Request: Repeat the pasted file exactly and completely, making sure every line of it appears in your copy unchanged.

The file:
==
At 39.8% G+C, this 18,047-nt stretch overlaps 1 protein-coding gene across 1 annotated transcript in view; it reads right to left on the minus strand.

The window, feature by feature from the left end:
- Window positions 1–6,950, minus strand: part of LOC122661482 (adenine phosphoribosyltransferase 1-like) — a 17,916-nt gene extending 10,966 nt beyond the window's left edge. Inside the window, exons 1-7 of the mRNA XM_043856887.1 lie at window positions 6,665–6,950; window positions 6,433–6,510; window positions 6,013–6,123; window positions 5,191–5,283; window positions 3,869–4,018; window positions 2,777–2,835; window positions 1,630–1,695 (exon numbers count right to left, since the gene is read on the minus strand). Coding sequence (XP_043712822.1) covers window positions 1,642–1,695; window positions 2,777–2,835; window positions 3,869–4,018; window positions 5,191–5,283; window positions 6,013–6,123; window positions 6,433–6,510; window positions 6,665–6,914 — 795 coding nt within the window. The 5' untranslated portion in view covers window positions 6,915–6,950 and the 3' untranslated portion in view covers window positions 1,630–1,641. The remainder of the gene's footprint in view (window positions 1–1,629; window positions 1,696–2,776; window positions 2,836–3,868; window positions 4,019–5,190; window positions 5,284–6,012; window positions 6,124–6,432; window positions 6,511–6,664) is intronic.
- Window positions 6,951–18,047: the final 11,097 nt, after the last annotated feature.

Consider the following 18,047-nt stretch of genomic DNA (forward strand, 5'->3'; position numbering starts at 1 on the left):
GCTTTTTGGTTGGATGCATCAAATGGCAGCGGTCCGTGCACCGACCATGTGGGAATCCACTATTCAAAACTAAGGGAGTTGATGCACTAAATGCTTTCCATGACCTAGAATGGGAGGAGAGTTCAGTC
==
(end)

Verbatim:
At 39.8% G+C, this 18,047-nt stretch overlaps 1 protein-coding gene across 1 annotated transcript in view; it reads right to left on the minus strand.

The window, feature by feature from the left end:
- Window positions 1–6,950, minus strand: part of LOC122661482 (adenine phosphoribosyltransferase 1-like) — a 17,916-nt gene extending 10,966 nt beyond the window's left edge. Inside the window, exons 1-7 of the mRNA XM_043856887.1 lie at window positions 6,665–6,950; window positions 6,433–6,510; window positions 6,013–6,123; window positions 5,191–5,283; window positions 3,869–4,018; window positions 2,777–2,835; window positions 1,630–1,695 (exon numbers count right to left, since the gene is read on the minus strand). Coding sequence (XP_043712822.1) covers window positions 1,642–1,695; window positions 2,777–2,835; window positions 3,869–4,018; window positions 5,191–5,283; window positions 6,013–6,123; window positions 6,433–6,510; window positions 6,665–6,914 — 795 coding nt within the window. The 5' untranslated portion in view covers window positions 6,915–6,950 and the 3' untranslated portion in view covers window positions 1,630–1,641. The remainder of the gene's footprint in view (window positions 1–1,629; window positions 1,696–2,776; window positions 2,836–3,868; window positions 4,019–5,190; window positions 5,284–6,012; window positions 6,124–6,432; window positions 6,511–6,664) is intronic.
- Window positions 6,951–18,047: the final 11,097 nt, after the last annotated feature.

Consider the following 18,047-nt stretch of genomic DNA (forward strand, 5'->3'; position numbering starts at 1 on the left):
GCTTTTTGGTTGGATGCATCAAATGGCAGCGGTCCGTGCACCGACCATGTGGGAATCCACTATTCAAAACTAAGGGAGTTGATGCACTAAATGCTTTCCATGACCTAGAATGGGAGGAGAGTTCAGTC